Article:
How to Rethink the U.S. Military's Troop Deployment Policy by John Spencer, Politico
Baghdad Iraq 2008. I could see the resentment in the police chief’s eyes. He greeted me with subtle contempt. Don’t blame him. I was the eighth American commander he had met in the past five years.
Over the past 15 years, Iraqi and Afghan police, army, tribal and government leaders have had to build relationships with new military leaders every three, six, nine, or 12 months. Each new soldier comes in, introduces himself and says “I’m here to help.” The words are genuine but the frequent rotation of U.S. military personnel means the trust, rapport and progress are short-lived.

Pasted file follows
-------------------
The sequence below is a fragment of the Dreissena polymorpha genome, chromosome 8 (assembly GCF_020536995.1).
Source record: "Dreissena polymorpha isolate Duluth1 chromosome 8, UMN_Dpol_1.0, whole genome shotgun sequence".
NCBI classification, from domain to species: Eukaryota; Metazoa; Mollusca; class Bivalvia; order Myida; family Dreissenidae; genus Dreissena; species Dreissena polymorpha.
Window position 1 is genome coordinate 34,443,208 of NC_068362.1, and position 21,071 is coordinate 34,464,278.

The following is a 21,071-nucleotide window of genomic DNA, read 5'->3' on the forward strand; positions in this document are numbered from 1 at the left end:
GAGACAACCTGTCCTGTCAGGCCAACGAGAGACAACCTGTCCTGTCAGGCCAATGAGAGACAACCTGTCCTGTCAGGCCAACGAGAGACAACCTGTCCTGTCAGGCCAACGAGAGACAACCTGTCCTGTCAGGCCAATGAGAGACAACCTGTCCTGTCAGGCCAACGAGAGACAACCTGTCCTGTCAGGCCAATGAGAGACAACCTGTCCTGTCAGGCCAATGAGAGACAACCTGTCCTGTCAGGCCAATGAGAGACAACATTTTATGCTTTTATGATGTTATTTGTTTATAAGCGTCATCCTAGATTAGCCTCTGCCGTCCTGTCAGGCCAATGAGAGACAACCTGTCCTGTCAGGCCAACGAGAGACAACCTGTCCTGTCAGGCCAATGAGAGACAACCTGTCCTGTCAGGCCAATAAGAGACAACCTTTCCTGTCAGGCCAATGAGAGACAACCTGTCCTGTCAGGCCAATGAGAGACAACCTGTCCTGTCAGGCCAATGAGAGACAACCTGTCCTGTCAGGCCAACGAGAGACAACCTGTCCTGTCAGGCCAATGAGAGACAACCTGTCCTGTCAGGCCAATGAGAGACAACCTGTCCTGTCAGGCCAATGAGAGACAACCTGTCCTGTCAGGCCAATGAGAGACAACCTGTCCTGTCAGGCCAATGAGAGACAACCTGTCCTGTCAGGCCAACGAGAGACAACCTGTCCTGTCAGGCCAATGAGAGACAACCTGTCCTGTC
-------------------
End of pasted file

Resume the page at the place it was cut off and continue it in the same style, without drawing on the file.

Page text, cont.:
With his recent announcement that 8,400 soldiers will remain in Afghanistan in 2017 and further troop increases in Iraq, President Barack Obama is certain to leave a significant on-the-ground military presence in the Middle East. As a new president enters office and assesses the U.S.’s military strategy, it’s time to reevaluate our deployment schedule for U.S. soldiers. How is a military built around 12-month rotations able to retain knowledge about the local area and build relationships overseas?...